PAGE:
Kaholee Refit | March 14, 2007

Yesterday, I generally completed the preparatory cutting and fitting work for the new chainlocker bulkhead.  This morning, I continued with some minor additional trimming in a couple high spots around one edge, and then cut an opening in the bulkhead for access to the chainlocker.  I made the opening roomy enough to allow comfortable human access to the eventual fasteners at the far reaches of the locker, such as for the bow pulpit and anchor platform.

The opening is 24" wide and 14" tall.  I laid it out on the centerline of the bulkhead, drilled 1/2" holes at the four corners, and connected the holes with a jigsaw.  The new opening overlapped a portion of the existing web frame, so I cut away the overlap with a jigsaw.

Before installing the bulkhead, I ground away the paint from the web frame that was already in place, and also a couple inches on the adjacent hull.  Then, I spread some dabs of epoxy adhesive on the existing frame and secured the bulkhead with bronze screws, which I countersunk beneath the surface.  Since the bulkhead would be painted, I used additional filler (epoxy) to fill in the gaps at the edges and in the screw holes.  As the bulkhead was a cosmetic upgrade only, there was no reason to tab this new piece to the hull; the epoxy and screws were more than adequate.


In the saloon, it was time to build the new sink cabinet at the forward end of the starboard settee.  I double checked the placement of the actual cushion that was to fit on the settee when all was said and done, and made my marks representing the edges of the new bulkheads on the settee top.  As expected, I found that none of the existing Pearson-installed structures were square to each other, or in any other way aligned to a consistent reference, so it was up to me to choose my reference--a surface to which I would align all future structures.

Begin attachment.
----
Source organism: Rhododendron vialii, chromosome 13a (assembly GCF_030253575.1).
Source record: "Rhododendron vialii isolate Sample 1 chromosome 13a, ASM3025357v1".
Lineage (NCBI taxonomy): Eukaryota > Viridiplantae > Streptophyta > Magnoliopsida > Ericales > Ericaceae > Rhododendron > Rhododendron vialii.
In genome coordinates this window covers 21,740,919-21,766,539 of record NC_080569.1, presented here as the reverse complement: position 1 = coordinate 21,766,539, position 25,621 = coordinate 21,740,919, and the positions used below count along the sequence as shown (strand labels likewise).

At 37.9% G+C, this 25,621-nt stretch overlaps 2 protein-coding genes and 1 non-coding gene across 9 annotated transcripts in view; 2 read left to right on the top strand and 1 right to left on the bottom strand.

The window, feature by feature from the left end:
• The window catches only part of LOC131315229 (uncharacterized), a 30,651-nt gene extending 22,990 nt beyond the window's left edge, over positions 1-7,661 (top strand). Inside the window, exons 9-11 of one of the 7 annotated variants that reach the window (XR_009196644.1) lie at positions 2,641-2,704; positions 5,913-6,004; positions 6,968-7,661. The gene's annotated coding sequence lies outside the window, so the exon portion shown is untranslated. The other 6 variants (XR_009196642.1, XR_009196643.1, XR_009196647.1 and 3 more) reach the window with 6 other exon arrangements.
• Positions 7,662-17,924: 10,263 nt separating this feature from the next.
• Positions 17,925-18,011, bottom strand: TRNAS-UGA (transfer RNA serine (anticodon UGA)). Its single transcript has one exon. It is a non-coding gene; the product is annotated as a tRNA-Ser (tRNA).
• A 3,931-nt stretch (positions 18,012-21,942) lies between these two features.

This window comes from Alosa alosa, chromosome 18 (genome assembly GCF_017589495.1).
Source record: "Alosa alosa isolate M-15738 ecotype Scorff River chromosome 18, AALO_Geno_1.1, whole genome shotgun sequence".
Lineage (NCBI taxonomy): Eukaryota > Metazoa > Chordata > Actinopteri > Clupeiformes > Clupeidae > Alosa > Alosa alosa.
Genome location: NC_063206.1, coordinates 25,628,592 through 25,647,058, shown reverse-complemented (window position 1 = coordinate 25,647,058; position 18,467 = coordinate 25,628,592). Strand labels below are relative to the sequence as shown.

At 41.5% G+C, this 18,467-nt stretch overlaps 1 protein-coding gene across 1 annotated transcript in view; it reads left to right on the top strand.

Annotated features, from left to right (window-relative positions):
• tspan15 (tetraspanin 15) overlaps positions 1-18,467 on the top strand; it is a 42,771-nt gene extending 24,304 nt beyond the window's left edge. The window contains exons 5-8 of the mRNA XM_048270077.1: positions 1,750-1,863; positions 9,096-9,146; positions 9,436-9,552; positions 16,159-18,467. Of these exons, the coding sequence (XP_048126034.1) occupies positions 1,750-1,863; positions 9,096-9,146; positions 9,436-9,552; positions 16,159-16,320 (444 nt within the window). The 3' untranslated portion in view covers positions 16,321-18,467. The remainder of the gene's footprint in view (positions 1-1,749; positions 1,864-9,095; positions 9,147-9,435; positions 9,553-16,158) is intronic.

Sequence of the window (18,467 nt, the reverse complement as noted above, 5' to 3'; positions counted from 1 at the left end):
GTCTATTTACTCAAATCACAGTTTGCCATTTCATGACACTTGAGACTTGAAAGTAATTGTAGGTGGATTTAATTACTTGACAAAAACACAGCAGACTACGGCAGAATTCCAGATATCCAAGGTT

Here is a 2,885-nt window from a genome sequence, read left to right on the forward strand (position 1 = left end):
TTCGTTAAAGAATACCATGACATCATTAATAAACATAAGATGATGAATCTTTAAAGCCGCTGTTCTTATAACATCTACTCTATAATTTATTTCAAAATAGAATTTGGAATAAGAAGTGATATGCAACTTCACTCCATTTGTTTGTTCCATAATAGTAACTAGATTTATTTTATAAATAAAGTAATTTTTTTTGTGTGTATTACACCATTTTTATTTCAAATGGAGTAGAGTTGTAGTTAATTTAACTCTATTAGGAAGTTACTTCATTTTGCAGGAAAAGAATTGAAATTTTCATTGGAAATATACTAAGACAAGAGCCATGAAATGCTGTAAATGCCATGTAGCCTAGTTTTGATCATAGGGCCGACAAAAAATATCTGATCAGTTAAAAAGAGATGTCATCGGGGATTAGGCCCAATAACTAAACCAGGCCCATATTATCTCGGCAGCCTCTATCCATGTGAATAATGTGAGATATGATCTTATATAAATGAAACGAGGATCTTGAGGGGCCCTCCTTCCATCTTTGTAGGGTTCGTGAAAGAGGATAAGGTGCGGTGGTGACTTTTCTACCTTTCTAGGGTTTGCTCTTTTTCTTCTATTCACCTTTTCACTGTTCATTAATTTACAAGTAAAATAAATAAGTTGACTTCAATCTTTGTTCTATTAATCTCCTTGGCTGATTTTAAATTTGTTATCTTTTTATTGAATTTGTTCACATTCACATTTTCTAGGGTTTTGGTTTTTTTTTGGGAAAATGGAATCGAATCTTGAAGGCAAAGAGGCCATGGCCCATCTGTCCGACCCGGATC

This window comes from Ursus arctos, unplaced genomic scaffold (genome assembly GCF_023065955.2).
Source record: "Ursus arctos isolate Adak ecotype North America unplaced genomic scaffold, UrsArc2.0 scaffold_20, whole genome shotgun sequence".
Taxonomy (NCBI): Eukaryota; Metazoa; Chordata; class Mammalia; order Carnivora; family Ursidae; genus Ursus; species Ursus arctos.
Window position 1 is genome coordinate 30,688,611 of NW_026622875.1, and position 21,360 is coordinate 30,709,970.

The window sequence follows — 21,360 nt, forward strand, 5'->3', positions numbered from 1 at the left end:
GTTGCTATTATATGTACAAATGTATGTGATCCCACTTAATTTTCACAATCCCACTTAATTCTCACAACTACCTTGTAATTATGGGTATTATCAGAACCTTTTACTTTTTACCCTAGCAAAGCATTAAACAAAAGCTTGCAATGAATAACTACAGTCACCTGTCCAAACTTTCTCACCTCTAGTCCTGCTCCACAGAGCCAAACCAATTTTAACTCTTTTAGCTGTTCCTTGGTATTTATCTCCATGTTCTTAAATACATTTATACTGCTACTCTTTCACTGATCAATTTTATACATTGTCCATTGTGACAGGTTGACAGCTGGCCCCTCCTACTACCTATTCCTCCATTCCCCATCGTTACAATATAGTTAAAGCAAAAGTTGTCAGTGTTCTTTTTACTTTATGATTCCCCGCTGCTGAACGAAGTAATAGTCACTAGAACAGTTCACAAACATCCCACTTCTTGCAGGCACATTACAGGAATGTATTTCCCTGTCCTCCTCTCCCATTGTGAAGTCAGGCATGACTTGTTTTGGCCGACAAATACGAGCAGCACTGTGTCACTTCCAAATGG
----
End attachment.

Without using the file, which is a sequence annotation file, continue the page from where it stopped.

Eventually, I decided that the settee itself was the most sensible point of reference, so I chose to square the new bulkheads (or cabinets, as you prefer) to the settee front and top.  One has to start somewhere, and in cases like this it's simply not possible, short of removing everything and starting fresh from a bare hull, to make new installations plumb and square with all of the existing ones.  Therefore, choosing the most visible, or logical, reference from which to measure and adjust is the best one can do.

The countertop needed to be the typical 36" above the cabin sole, so I measured up from the nearby sole and made a mark on the bulkhead, then measured down 1/2" to allow for the thickness of the top.  Then, I measured for the height and width of what would become the short side of the new cabinet, and cut a piece of 12mm Meranti plywood to fit.  I installed this to the edge of the existing longitudinal bulkhead with bronze screws; the front face ended up flush with the edge of the settee, as planned. 

Because of the change in plans leading to the new sink cabinet construction, some existing cleats on the bulkhead, which I had painted in, were now superfluous, so I removed them.  I'll deal with the unpainted patches later on, either by sanding, filling, and repainting the area, or possibly covering with a wooden backsplash.  I should have known better than to leave these cleats in place.